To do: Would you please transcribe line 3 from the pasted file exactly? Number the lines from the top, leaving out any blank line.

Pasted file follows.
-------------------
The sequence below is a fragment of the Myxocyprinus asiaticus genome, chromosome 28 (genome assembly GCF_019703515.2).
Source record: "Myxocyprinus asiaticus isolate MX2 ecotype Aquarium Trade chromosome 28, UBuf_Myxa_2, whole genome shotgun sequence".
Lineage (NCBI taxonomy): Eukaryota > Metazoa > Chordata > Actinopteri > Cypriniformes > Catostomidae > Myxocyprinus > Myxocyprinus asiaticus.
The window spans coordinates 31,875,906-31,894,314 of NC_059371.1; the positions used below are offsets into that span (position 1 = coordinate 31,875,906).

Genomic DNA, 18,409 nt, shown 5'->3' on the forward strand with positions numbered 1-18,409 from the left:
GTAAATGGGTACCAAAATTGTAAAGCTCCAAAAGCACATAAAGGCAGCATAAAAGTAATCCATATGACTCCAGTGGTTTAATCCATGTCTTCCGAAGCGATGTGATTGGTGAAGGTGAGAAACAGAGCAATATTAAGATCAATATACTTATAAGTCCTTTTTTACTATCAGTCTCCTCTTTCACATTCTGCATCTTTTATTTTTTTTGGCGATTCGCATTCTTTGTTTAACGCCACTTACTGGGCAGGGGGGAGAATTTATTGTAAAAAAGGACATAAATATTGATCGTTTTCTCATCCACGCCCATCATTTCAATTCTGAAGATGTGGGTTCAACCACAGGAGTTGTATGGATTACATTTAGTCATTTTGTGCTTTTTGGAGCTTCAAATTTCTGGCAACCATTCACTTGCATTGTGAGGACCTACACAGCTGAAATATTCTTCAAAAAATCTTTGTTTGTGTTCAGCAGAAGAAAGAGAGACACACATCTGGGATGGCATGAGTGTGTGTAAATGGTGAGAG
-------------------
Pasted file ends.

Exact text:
Lineage (NCBI taxonomy): Eukaryota > Metazoa > Chordata > Actinopteri > Cypriniformes > Catostomidae > Myxocyprinus > Myxocyprinus asiaticus.